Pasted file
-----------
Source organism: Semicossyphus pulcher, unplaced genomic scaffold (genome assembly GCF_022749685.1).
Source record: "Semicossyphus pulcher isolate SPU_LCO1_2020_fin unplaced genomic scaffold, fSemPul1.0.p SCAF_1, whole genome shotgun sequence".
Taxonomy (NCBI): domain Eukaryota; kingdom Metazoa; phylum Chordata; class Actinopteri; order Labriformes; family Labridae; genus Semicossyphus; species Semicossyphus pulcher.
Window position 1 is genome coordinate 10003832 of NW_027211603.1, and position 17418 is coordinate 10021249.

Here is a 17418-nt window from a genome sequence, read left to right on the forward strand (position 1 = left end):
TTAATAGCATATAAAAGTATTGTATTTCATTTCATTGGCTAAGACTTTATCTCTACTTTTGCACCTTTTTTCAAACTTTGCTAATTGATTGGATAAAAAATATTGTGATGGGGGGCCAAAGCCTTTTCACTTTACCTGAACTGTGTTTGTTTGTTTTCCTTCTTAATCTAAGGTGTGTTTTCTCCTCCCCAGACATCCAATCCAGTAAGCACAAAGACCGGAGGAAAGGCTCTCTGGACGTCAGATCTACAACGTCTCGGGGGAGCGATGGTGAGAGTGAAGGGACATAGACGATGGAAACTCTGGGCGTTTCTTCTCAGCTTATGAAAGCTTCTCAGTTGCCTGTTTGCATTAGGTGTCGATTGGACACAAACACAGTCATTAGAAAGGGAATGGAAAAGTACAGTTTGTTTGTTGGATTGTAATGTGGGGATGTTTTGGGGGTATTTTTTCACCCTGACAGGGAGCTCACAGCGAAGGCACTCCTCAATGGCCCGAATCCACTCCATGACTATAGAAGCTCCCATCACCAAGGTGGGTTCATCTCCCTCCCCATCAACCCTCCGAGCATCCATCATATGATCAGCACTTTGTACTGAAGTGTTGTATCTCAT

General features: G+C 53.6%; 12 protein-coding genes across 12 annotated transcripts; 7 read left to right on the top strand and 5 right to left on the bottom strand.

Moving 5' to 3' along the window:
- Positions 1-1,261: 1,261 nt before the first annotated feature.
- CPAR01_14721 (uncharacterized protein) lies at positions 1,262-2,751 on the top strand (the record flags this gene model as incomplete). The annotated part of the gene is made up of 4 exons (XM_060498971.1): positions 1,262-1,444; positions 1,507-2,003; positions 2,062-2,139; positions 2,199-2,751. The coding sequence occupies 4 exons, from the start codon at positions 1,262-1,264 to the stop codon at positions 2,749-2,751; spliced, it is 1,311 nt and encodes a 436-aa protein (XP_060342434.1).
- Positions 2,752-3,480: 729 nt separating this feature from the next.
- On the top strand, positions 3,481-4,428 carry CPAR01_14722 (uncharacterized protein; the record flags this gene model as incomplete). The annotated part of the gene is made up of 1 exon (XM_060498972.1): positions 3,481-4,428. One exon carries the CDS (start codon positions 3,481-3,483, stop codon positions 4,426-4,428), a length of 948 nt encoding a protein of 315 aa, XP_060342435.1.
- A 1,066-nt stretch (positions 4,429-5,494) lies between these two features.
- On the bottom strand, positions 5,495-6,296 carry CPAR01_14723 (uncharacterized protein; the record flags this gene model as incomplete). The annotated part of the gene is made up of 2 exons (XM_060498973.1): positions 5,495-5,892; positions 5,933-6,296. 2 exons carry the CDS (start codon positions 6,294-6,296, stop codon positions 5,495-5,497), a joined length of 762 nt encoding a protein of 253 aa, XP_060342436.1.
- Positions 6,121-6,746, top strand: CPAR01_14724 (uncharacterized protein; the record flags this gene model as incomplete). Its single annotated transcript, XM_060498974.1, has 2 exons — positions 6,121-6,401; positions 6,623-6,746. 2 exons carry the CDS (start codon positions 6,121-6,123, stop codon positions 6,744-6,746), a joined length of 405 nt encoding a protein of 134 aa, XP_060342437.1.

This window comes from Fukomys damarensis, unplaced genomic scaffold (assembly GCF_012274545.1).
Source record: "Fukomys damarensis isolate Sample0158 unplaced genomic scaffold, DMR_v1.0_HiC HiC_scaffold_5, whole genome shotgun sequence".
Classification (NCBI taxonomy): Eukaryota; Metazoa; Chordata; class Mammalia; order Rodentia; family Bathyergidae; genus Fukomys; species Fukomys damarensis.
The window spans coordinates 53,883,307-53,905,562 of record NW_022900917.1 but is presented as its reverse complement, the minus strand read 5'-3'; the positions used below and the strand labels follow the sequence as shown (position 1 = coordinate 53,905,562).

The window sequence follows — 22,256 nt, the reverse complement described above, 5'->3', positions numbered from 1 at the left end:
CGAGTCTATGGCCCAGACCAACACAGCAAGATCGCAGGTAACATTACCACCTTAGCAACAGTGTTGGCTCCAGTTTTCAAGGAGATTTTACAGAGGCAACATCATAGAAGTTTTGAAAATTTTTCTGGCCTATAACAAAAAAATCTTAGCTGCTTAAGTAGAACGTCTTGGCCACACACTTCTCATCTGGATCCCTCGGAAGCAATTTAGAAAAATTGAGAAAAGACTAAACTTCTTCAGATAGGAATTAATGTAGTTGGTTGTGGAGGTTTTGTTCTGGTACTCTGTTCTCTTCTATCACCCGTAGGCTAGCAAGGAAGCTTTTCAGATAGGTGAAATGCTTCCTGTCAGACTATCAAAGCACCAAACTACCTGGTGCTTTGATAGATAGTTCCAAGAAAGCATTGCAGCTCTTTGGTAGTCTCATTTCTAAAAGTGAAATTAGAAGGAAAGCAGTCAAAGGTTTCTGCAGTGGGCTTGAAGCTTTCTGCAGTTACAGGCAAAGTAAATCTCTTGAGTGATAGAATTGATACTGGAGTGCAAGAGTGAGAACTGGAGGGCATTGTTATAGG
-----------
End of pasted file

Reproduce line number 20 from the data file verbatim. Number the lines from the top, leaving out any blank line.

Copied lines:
The window sequence follows — 22,256 nt, the reverse complement described above, 5'->3', positions numbered from 1 at the left end: